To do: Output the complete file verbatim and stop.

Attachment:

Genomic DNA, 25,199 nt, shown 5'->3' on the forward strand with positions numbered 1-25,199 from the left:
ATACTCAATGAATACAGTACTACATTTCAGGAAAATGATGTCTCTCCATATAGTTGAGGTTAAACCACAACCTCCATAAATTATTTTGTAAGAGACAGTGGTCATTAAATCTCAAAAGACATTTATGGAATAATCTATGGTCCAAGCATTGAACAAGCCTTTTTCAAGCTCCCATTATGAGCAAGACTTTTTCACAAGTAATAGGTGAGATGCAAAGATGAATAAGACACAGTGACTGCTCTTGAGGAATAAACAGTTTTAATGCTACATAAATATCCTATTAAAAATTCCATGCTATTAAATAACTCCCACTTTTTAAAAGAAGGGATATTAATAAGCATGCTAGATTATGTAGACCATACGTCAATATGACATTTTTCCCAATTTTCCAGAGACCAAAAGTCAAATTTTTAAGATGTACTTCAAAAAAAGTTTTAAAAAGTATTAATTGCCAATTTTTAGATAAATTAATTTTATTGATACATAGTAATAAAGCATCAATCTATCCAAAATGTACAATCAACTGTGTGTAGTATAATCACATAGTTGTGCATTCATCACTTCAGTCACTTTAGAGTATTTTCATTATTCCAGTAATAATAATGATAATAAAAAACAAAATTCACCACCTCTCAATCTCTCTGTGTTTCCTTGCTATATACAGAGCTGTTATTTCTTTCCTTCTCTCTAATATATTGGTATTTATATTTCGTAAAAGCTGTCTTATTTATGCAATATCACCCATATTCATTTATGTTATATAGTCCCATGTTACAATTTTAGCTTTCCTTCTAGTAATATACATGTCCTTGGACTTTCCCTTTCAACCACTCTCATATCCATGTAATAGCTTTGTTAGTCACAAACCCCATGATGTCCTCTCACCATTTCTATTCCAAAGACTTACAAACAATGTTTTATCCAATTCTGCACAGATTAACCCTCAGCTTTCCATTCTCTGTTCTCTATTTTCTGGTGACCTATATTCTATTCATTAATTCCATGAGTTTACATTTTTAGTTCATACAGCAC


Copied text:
Genomic DNA, 25,199 nt, shown 5'->3' on the forward strand with positions numbered 1-25,199 from the left:
ATACTCAATGAATACAGTACTACATTTCAGGAAAATGATGTCTCTCCATATAGTTGAGGTTAAACCACAACCTCCATAAATTATTTTGTAAGAGACAGTGGTCATTAAATCTCAAAAGACATTTATGGAATAATCTATGGTCCAAGCATTGAACAAGCCTTTTTCAAGCTCCCATTATGAGCAAGACTTTTTCACAAGTAATAGGTGAGATGCAAAGATGAATAAGACACAGTGACTGCTCTTGAGGAATAAACAGTTTTAATGCTACATAAATATCCTATTAAAAATTCCATGCTATTAAATAACTCCCACTTTTTAAAAGAAGGGATATTAATAAGCATGCTAGATTATGTAGACCATACGTCAATATGACATTTTTCCCAATTTTCCAGAGACCAAAAGTCAAATTTTTAAGATGTACTTCAAAAAAAGTTTTAAAAAGTATTAATTGCCAATTTTTAGATAAATTAATTTTATTGATACATAGTAATAAAGCATCAATCTATCCAAAATGTACAATCAACTGTGTGTAGTATAATCACATAGTTGTGCATTCATCACTTCAGTCACTTTAGAGTATTTTCATTATTCCAGTAATAATAATGATAATAAAAAACAAAATTCACCACCTCTCAATCTCTCTGTGTTTCCTTGCTATATACAGAGCTGTTATTTCTTTCCTTCTCTCTAATATATTGGTATTTATATTTCGTAAAAGCTGTCTTATTTATGCAATATCACCCATATTCATTTATGTTATATAGTCCCATGTTACAATTTTAGCTTTCCTTCTAGTAATATACATGTCCTTGGACTTTCCCTTTCAACCACTCTCATATCCATGTAATAGCTTTGTTAGTCACAAACCCCATGATGTCCTCTCACCATTTCTATTCCAAAGACTTACAAACAATGTTTTATCCAATTCTGCACAGATTAACCCTCAGCTTTCCATTCTCTGTTCTCTATTTTCTGGTGACCTATATTCTATTCATTAATTCCATGAGTTTACATTTTTAGTTCATACAGCAC